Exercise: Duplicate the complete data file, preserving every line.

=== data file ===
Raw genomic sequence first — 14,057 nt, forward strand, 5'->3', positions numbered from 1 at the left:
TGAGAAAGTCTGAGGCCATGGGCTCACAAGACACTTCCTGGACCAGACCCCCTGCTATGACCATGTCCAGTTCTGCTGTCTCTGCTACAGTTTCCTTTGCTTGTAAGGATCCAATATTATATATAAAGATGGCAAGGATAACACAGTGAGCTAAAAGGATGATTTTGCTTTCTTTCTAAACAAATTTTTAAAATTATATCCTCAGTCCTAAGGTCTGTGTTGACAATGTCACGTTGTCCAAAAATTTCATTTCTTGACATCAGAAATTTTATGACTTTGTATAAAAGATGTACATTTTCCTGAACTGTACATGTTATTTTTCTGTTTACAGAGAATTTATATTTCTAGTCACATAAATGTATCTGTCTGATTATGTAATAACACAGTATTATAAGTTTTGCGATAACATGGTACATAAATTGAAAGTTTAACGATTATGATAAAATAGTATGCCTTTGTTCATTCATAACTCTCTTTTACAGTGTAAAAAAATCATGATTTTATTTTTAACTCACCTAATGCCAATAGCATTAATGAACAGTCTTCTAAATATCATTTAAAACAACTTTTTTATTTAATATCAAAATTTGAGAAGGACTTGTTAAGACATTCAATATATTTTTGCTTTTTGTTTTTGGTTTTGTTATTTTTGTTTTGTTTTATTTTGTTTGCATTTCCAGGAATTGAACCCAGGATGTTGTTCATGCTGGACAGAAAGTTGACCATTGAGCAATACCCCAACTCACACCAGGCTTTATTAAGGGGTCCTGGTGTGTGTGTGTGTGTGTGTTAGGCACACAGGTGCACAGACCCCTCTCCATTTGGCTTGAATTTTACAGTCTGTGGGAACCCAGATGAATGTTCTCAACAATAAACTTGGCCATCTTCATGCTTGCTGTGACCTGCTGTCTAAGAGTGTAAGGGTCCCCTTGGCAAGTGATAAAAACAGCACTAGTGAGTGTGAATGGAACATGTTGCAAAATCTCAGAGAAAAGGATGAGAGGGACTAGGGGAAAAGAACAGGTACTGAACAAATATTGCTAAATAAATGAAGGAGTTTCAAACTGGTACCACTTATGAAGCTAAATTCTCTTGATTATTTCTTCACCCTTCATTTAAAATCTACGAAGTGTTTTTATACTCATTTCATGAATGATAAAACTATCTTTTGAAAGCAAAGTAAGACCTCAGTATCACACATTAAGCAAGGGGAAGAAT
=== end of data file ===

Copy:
Raw genomic sequence first — 14,057 nt, forward strand, 5'->3', positions numbered from 1 at the left:
TGAGAAAGTCTGAGGCCATGGGCTCACAAGACACTTCCTGGACCAGACCCCCTGCTATGACCATGTCCAGTTCTGCTGTCTCTGCTACAGTTTCCTTTGCTTGTAAGGATCCAATATTATATATAAAGATGGCAAGGATAACACAGTGAGCTAAAAGGATGATTTTGCTTTCTTTCTAAACAAATTTTTAAAATTATATCCTCAGTCCTAAGGTCTGTGTTGACAATGTCACGTTGTCCAAAAATTTCATTTCTTGACATCAGAAATTTTATGACTTTGTATAAAAGATGTACATTTTCCTGAACTGTACATGTTATTTTTCTGTTTACAGAGAATTTATATTTCTAGTCACATAAATGTATCTGTCTGATTATGTAATAACACAGTATTATAAGTTTTGCGATAACATGGTACATAAATTGAAAGTTTAACGATTATGATAAAATAGTATGCCTTTGTTCATTCATAACTCTCTTTTACAGTGTAAAAAAATCATGATTTTATTTTTAACTCACCTAATGCCAATAGCATTAATGAACAGTCTTCTAAATATCATTTAAAACAACTTTTTTATTTAATATCAAAATTTGAGAAGGACTTGTTAAGACATTCAATATATTTTTGCTTTTTGTTTTTGGTTTTGTTATTTTTGTTTTGTTTTATTTTGTTTGCATTTCCAGGAATTGAACCCAGGATGTTGTTCATGCTGGACAGAAAGTTGACCATTGAGCAATACCCCAACTCACACCAGGCTTTATTAAGGGGTCCTGGTGTGTGTGTGTGTGTGTGTTAGGCACACAGGTGCACAGACCCCTCTCCATTTGGCTTGAATTTTACAGTCTGTGGGAACCCAGATGAATGTTCTCAACAATAAACTTGGCCATCTTCATGCTTGCTGTGACCTGCTGTCTAAGAGTGTAAGGGTCCCCTTGGCAAGTGATAAAAACAGCACTAGTGAGTGTGAATGGAACATGTTGCAAAATCTCAGAGAAAAGGATGAGAGGGACTAGGGGAAAAGAACAGGTACTGAACAAATATTGCTAAATAAATGAAGGAGTTTCAAACTGGTACCACTTATGAAGCTAAATTCTCTTGATTATTTCTTCACCCTTCATTTAAAATCTACGAAGTGTTTTTATACTCATTTCATGAATGATAAAACTATCTTTTGAAAGCAAAGTAAGACCTCAGTATCACACATTAAGCAAGGGGAAGAAT